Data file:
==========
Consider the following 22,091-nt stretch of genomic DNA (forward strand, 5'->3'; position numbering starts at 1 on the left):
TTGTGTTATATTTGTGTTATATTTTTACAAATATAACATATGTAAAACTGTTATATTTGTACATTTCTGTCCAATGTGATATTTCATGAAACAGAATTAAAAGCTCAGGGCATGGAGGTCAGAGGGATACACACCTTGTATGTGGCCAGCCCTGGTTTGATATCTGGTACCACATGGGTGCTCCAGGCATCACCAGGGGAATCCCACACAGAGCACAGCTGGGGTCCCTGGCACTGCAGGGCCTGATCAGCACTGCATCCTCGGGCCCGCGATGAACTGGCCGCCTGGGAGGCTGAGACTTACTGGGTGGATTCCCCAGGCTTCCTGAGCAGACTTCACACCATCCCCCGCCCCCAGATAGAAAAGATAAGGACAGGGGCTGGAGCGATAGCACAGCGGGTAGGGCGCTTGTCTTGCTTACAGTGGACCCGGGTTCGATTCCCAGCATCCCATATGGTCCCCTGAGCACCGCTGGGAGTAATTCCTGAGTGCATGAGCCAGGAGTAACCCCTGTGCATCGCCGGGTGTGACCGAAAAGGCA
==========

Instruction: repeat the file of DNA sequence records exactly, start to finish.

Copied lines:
Consider the following 22,091-nt stretch of genomic DNA (forward strand, 5'->3'; position numbering starts at 1 on the left):
TTGTGTTATATTTGTGTTATATTTTTACAAATATAACATATGTAAAACTGTTATATTTGTACATTTCTGTCCAATGTGATATTTCATGAAACAGAATTAAAAGCTCAGGGCATGGAGGTCAGAGGGATACACACCTTGTATGTGGCCAGCCCTGGTTTGATATCTGGTACCACATGGGTGCTCCAGGCATCACCAGGGGAATCCCACACAGAGCACAGCTGGGGTCCCTGGCACTGCAGGGCCTGATCAGCACTGCATCCTCGGGCCCGCGATGAACTGGCCGCCTGGGAGGCTGAGACTTACTGGGTGGATTCCCCAGGCTTCCTGAGCAGACTTCACACCATCCCCCGCCCCCAGATAGAAAAGATAAGGACAGGGGCTGGAGCGATAGCACAGCGGGTAGGGCGCTTGTCTTGCTTACAGTGGACCCGGGTTCGATTCCCAGCATCCCATATGGTCCCCTGAGCACCGCTGGGAGTAATTCCTGAGTGCATGAGCCAGGAGTAACCCCTGTGCATCGCCGGGTGTGACCGAAAAGGCA